Let’s play a game. I’m thinking of a percentage that represents a price increase for ocean container freight. Can you guess the correct number (answer below, but no cheating!)?

A. 45%

B. 3,000%

C. 350%

D. 15%

It looks like Washington is finally taking supply chain concerns more seriously, which may only be due to the supply chain’s role in inflation. Last week President Biden signed an executive order (which is basically a wishlist) outlining plans to bust up corporations increase competition among businesses. And the plan seeks to correct many areas of the supply chain. In terms of ground transportation, Biden is calling for deconsolidation of the surface carrier market by encouraging “changes” which allow for more competition. Highlighting the fact that most railroads own their tracks and prioritize their own freight, the EO calls for regulation of rail in the form of rights of way for passenger trains and new requirements that ensure the prioritization of shipments outside rail carriers’ networks. Lastly, it seeks to crack down on exorbitant export fees for ocean freight.

But are rising supply chain costs the result of inflation or are they simply the result of supply and demand? The answer is yes. But the shock of such a rapid increase in shipping volumes, which by now have become quite normal, is a lot to take in all at once. Such an increase in volume without the infrastructure or labor power to support it is going to result in some price increase. This is why the Fed continues to insist that inflation will subside.

Simultaneously, smaller shippers are reporting to Congress a 30-75% increase in shipping costs and asking for help. It’s only natural that larger players would be able to weather a supply chain storm of such magnitude with more ease than small to medium shippers. So with costs and volumes skyrocketing, the market awaits a correction. And while federal investigations and fines will eventually impact the cost surge faced by small to medium shippers, that kind of thing can take a while to happen.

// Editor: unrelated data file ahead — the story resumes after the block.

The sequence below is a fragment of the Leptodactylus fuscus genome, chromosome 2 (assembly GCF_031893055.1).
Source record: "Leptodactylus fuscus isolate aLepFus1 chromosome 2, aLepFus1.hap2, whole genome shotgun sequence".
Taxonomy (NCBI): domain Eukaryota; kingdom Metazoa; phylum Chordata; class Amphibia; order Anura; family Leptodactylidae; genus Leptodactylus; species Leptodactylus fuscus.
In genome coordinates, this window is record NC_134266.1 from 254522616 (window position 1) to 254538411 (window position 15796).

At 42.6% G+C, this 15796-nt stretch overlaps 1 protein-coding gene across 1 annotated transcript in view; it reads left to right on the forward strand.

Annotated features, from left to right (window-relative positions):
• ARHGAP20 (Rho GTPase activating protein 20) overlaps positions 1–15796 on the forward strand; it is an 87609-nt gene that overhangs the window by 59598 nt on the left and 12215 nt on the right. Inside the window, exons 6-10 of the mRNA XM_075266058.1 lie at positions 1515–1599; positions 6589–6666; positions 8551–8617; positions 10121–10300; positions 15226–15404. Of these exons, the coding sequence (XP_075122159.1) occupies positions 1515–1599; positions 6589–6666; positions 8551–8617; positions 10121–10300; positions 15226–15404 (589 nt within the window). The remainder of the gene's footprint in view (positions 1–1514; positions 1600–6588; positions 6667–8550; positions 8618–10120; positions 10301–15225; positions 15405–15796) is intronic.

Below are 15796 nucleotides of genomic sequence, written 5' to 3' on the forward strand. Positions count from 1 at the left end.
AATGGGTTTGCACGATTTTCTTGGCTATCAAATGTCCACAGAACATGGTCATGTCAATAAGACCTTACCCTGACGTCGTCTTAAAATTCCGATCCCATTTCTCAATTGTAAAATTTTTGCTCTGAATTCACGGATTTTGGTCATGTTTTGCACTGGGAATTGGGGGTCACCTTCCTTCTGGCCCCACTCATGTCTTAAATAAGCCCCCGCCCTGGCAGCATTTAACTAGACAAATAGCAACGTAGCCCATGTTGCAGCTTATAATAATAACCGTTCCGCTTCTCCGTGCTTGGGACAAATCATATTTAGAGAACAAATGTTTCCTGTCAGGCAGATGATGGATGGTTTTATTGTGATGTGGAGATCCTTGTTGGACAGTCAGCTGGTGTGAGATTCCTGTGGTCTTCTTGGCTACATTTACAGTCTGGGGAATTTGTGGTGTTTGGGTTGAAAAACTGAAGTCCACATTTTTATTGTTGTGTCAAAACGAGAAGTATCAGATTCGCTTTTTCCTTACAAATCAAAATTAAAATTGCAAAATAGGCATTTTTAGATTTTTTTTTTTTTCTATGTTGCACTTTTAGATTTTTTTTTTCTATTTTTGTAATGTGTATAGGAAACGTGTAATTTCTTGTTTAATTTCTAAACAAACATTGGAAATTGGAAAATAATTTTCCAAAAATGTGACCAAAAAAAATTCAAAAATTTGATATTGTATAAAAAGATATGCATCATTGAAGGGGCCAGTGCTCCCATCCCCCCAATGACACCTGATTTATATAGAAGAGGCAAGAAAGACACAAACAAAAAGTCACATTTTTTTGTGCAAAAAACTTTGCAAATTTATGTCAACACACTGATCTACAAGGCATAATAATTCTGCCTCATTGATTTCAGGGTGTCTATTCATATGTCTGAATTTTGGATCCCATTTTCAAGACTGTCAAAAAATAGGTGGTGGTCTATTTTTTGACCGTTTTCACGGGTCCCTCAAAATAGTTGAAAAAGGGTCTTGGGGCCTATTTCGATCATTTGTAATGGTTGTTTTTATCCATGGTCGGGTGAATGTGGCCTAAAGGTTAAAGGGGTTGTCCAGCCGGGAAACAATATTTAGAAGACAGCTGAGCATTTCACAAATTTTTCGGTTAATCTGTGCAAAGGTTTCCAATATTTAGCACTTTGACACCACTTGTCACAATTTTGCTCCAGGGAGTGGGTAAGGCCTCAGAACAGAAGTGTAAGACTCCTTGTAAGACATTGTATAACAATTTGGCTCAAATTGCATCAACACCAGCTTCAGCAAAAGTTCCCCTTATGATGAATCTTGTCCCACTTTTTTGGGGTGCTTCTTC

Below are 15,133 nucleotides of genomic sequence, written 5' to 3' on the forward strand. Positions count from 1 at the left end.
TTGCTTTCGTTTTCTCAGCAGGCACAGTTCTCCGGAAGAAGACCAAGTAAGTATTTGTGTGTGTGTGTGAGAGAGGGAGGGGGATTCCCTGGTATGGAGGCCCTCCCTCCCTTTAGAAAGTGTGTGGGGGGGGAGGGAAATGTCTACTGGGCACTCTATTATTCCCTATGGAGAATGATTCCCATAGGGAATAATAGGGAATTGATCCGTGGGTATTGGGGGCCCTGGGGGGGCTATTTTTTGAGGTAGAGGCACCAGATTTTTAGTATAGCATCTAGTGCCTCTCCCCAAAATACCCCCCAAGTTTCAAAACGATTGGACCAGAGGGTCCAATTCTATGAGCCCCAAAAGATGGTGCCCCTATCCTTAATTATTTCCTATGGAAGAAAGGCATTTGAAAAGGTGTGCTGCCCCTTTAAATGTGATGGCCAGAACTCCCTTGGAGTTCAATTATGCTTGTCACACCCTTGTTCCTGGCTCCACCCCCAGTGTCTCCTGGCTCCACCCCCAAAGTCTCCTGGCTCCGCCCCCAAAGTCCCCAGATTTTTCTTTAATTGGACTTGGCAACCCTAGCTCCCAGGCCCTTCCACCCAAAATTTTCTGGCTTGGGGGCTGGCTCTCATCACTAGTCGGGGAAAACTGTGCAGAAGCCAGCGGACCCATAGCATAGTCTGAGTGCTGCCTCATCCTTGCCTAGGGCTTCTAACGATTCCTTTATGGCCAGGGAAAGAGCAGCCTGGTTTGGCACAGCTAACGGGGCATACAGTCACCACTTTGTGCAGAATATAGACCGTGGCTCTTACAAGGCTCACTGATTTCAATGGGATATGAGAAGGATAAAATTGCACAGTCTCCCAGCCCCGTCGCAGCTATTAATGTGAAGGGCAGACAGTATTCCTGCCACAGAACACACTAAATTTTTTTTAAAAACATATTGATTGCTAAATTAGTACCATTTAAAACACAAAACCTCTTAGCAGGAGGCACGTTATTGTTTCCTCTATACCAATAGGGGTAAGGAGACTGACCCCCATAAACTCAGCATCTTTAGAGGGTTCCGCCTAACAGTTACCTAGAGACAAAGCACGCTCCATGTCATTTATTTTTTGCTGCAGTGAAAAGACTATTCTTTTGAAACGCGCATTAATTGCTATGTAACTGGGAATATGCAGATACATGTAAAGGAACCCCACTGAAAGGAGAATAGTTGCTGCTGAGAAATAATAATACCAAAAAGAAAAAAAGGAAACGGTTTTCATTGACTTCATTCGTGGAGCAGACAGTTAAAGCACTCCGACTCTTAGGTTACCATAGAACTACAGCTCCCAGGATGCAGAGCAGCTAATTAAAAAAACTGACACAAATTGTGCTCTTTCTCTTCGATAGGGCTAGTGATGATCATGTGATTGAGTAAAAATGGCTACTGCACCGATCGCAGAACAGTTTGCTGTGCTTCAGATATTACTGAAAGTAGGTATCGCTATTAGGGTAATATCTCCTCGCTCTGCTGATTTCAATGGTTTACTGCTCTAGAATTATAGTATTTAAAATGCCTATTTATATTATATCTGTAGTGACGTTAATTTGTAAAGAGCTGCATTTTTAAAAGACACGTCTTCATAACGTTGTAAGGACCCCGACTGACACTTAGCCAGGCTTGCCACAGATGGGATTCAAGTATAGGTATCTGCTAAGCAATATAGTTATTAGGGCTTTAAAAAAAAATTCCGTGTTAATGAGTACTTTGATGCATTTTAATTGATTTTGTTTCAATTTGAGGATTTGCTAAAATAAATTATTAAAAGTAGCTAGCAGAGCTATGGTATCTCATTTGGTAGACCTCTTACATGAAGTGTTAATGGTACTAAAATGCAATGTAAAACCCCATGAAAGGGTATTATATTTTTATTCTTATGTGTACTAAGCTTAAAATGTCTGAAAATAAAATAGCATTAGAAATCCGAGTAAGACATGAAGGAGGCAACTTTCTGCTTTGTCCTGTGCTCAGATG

In the meantime, technology has a major role to play in both deconsolidating the market and keeping small to medium businesses afloat. For example, using a cloud architected TMS gives you the ability to shop thousands of providers across all modes to find the best option for your shipment. The best provider to take your shipment may very well be one of the smaller players, but without technology you’ll never have that visibility. Additionally, technology helps you insulate from price increases by giving you access to a transportation marketplace that puts you in touch with the lowest cost provider. A rating engine architected for cost savings and efficiency could make the difference between sinking under the weight of surging prices or soaring above the market with total visibility.

As we like to say around here, the clock is ticking. You don’t have time to wait.

Ps. The answer to our question is C.